Seville orange marmalade has become a great British tradition. Although the original marmalade was made with quinces, the use of oranges goes back to the 17th Century. At its best, Seville orange marmalade is lovely. It is a rich orange colour, full of juicy rind and, although sweet, carries the sharp tang of real oranges.
Although jam and marmalade are both fruit preserves, the main distinction is that marmalade contains the chopped peel of the fruit. As the fruit used in marmalade is very sour, the recipe needs much more sugar than most jams.
Both sweet and sour oranges probably came from China or South East Asia originally. Sour oranges were brought to Arabia in the 9th Century and were already cultivated near Seville in Spain at the end of the 12th Century. When sweet oranges were brought to Europe by Portuguese merchants in the 17th Century, they quickly became more popular.
Seville oranges don't look as attractive as sweet oranges and they are too sour to eat. Their peel is thick and bumpy and they are full of pips. However, they make excellent marmalade. It would more difficult to use sweet oranges in the same way, as those don't contain as much pectin. It is best to buy organic Seville oranges, to avoid ones that have been sprayed with pesticides.
The oranges can be found in the shops in January and February and making marmalade in the coldest part of the year can be a pleasure. The kitchen fills with steam from the hot and fragrant orange mixture.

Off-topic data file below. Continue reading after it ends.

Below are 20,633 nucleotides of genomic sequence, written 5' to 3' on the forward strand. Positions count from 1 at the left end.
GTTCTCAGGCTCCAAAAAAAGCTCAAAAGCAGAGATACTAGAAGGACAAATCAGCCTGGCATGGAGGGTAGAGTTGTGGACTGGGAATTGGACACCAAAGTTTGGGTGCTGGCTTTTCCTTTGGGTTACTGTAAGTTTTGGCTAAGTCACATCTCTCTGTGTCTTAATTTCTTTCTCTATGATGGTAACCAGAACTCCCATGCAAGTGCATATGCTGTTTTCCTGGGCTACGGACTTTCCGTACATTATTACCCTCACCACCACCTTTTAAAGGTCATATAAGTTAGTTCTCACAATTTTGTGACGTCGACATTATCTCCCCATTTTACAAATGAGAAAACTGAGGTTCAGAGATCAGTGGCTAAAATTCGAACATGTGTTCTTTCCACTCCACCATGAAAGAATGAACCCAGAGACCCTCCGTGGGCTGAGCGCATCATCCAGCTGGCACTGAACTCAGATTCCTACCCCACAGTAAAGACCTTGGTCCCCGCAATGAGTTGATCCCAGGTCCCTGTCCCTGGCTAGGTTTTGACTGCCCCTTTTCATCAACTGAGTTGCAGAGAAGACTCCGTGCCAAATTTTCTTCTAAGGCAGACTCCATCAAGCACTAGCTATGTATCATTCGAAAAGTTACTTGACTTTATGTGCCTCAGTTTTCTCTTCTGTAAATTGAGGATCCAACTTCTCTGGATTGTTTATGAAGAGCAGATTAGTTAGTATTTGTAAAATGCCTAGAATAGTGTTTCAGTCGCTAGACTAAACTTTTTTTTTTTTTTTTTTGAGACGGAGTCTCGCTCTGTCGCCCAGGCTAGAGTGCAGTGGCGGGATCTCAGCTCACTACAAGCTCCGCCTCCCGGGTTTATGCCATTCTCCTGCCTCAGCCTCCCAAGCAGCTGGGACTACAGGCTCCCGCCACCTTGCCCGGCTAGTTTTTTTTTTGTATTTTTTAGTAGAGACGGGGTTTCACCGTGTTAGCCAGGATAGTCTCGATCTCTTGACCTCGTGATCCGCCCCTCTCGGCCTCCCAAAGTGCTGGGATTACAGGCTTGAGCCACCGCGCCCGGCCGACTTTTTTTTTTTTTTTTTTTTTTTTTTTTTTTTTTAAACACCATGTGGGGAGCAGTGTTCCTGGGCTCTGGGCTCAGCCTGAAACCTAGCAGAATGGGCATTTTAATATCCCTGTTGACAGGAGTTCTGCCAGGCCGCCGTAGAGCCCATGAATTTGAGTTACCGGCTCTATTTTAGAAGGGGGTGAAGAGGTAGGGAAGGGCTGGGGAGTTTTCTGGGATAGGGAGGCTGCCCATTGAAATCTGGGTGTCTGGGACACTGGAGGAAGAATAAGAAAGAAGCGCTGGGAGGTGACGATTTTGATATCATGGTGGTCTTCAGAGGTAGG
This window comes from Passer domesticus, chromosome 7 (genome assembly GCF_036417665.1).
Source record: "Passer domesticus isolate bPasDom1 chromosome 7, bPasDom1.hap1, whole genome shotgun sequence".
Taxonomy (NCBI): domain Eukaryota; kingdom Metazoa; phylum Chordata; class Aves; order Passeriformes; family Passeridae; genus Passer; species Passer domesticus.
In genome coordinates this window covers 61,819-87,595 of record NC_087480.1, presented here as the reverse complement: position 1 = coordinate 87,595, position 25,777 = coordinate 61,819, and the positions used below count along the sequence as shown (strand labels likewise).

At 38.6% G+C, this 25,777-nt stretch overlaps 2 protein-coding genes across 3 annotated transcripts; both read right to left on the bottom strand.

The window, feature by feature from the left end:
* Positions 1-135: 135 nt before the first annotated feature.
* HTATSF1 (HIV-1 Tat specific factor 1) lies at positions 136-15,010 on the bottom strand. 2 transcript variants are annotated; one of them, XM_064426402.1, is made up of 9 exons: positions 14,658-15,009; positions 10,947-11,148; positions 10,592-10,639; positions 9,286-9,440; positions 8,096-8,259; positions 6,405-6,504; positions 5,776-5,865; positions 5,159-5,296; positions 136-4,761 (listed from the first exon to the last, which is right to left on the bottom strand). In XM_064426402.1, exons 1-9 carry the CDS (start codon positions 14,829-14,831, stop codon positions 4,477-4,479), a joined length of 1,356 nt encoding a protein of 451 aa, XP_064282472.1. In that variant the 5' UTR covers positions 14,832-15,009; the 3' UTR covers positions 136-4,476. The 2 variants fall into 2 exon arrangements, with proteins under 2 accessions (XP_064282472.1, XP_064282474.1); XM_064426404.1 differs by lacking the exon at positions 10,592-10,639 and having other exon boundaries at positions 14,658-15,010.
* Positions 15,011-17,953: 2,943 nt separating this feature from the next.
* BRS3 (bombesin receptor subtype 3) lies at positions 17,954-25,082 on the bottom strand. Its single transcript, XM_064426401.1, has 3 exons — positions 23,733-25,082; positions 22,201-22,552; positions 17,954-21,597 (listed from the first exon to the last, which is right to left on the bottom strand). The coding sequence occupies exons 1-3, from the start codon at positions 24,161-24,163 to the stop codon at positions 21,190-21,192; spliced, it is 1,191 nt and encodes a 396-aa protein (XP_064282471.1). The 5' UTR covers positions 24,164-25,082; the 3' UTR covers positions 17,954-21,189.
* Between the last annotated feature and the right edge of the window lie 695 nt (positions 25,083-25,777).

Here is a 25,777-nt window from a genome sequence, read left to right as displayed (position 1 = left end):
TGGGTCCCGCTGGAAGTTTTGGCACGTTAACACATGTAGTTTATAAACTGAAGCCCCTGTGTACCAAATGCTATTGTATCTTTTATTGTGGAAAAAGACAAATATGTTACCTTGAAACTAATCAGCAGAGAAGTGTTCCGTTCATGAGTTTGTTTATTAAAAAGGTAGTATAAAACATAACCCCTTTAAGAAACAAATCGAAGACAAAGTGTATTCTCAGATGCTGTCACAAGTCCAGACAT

Although marmalade can be made in a big preserving pan, a pressure cooker reduces the cooking time. Don't overfill your cooker, or the mixture could bubble up and block the pressure valve.
Start by washing several glass jars and put them in the oven. This helps sterilise them and prevents them breaking when filled with hot liquid. Although some recipes suggest covering jam and marmalade with paper covers, you can use clean, close-fitting metal lids.
- 1kg or 2lb Seville oranges
- 2 lemons
- 1 litre or 2 pints water
- 2kg or 4lb sugar.
The quantities can be varied but keep the same proportions. Scrub the oranges and lemons. Cut the oranges into eighths, then cut the peel and flesh into fine slices. Separate out the pips and put into a muslin bag (or piece of clean fine mesh material tied carefully). Grate the lemon peel and squeeze out the lemon juice.
Put orange slices, lemon rind and juice in a pressure cooker together with half the water and the bag of pips. Check the instructions for your pressure cooker but 10 minutes would be a typical cooking time. Reduce pressure quickly. Test that peel is soft by pressing some against the edge of the pressure cooker with a wooden spoon.
Add the sugar and the remainder of the water. Heat gently, stirring until the sugar is dissolved. Then bring to the boil and keep on full heat, stirring until setting point is reached.
Test for setting point by spooning a little of the mixture into a saucer and allowing to cool for a minute or two. Run a clean spoon across the surface – if it wrinkles the marmalade is set. Ladle into pre-heated glass jars, cover and label the jars with contents and date.